Brian writes, "Avant-garde film maker and producer of the highly influential Anthology of American Folk Music series Harry Smith was also an avid collector of folk art. This book compiles some 251 paper airplanes Smith collected from off the streets of New York City, along with the date and location at which they were recovered. It's a really beautiful collection."
The New Yorker ran a fantastic article about Smith's airplane in September. The planes are beautifully shot by Jason Fulford and the photos are also available as a set of prints.
The “samples,” as Smith called the planes, are delightfully varied. The papers are intriguing—scraps and junk mail bear the fingerprints of history, in fonts, colors, and patterns. But what reportedly attracted Smith was the variety of constructions. A friend recalled him observing that there were trends in the designs, ways of folding that would become prevalent and then disappear, only to have a resurgence years later. An airplane could also be a manifestation of its creator’s past—in addition to finding planes in the street, Smith would ask friends and visitors to show him how they used to make paper airplanes when they were children. Some of the planes are sharp and speedy-looking, while others spread out like tablecloths. There’s a little yellow one that looks like a skittish moth. It’s impossible not to look at some of the designs and think: the planes I made as a kid would fly better than that. Many of the airplanes have writing on them by Smith, noting the location where they were found. These pieces of sculptural ephemera are artifacts of childhoods, and also of the eccentric and eager collector who sought to preserve them.♦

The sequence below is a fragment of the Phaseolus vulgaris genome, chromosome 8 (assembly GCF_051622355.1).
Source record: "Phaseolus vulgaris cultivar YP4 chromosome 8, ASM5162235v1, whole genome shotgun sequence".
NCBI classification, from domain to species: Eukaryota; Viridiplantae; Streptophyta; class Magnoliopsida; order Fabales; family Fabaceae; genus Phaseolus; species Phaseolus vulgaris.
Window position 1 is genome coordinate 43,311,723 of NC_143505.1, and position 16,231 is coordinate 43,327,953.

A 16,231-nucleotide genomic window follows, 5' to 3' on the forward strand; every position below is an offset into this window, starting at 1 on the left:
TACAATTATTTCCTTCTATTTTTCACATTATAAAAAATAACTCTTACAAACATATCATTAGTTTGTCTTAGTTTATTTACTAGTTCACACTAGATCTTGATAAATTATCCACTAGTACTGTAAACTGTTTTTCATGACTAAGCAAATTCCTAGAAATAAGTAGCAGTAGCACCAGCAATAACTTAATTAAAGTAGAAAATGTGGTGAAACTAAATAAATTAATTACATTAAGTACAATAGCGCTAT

Paper Airplanes: The Collections of Harry Smith: Catalogue Raisonné, Volume I [John Klacsmann and Andrew Lampert/J&L Books]
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